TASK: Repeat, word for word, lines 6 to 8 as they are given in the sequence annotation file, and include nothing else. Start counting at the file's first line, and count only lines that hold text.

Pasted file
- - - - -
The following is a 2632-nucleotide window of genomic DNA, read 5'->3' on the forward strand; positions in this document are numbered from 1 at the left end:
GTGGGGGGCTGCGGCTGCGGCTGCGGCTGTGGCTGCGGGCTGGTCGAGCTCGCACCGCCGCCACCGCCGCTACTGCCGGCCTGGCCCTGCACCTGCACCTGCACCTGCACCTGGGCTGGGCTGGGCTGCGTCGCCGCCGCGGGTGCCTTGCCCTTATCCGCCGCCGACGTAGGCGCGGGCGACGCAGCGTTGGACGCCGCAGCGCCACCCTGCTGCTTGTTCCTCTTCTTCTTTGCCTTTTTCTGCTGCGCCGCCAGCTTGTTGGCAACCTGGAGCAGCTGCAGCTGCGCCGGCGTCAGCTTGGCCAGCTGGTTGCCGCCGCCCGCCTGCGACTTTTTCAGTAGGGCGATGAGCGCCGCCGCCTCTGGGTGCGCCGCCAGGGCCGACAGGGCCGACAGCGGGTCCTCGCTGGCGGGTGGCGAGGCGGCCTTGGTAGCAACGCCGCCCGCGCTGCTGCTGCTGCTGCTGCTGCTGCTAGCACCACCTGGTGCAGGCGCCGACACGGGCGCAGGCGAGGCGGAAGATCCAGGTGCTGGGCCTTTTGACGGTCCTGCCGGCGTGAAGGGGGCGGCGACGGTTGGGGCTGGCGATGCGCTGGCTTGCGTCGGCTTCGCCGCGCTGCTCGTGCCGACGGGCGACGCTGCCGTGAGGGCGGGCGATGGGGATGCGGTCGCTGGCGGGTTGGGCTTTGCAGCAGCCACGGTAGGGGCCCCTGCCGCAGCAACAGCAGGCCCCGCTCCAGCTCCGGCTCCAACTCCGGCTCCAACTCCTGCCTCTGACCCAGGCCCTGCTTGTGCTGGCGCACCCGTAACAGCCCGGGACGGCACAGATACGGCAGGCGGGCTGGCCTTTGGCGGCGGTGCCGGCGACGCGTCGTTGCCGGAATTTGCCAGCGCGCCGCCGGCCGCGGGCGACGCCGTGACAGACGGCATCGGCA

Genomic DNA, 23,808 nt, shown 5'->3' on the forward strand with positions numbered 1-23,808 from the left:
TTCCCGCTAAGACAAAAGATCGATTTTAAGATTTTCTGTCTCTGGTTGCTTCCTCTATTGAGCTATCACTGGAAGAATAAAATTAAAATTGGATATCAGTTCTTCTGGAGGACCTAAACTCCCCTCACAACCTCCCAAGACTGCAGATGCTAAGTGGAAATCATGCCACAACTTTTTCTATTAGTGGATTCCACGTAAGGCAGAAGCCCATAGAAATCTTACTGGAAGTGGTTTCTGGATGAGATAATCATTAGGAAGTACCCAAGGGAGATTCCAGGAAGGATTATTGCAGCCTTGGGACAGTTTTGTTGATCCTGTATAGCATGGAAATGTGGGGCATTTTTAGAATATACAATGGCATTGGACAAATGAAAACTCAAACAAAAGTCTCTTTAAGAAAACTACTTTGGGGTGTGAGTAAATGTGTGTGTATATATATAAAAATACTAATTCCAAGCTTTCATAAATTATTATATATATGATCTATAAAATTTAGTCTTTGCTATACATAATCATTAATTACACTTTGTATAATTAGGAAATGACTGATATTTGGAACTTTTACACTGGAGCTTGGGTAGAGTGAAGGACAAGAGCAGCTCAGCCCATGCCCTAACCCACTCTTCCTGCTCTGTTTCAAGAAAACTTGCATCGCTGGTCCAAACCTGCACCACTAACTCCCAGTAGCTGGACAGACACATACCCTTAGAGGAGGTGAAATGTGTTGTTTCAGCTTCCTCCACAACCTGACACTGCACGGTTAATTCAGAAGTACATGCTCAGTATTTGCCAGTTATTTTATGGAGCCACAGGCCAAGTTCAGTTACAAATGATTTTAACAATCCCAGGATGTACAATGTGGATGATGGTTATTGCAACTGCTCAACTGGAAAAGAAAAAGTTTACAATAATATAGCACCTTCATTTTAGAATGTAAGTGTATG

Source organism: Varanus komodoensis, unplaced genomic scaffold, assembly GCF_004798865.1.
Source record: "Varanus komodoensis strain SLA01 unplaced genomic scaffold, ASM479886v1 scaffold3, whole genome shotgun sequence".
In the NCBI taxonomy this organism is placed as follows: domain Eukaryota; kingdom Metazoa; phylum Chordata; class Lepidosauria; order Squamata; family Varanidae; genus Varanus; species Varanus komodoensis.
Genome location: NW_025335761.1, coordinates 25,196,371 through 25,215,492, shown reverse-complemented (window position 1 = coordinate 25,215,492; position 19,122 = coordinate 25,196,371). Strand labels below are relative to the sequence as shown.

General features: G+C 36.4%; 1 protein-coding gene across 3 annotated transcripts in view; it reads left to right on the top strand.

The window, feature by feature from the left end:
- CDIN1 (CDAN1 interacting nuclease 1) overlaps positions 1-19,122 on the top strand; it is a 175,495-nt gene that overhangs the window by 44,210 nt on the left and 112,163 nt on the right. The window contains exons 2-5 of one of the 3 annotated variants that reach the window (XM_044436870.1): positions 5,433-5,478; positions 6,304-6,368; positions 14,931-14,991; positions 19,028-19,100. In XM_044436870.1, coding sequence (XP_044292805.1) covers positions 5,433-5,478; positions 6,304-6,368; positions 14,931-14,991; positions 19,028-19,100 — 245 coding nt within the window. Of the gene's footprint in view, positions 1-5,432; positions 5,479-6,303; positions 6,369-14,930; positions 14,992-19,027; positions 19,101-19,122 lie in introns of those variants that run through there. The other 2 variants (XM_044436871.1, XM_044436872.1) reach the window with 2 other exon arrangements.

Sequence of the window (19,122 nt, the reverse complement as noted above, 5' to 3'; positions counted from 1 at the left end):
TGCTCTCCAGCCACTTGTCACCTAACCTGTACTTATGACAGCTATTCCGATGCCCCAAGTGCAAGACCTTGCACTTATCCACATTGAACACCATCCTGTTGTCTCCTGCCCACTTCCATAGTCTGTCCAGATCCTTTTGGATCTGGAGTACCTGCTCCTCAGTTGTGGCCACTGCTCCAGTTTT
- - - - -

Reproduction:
Source record: "Varanus komodoensis strain SLA01 unplaced genomic scaffold, ASM479886v1 scaffold3, whole genome shotgun sequence".
In the NCBI taxonomy this organism is placed as follows: domain Eukaryota; kingdom Metazoa; phylum Chordata; class Lepidosauria; order Squamata; family Varanidae; genus Varanus; species Varanus komodoensis.
Genome location: NW_025335761.1, coordinates 25,196,371 through 25,215,492, shown reverse-complemented (window position 1 = coordinate 25,215,492; position 19,122 = coordinate 25,196,371). Strand labels below are relative to the sequence as shown.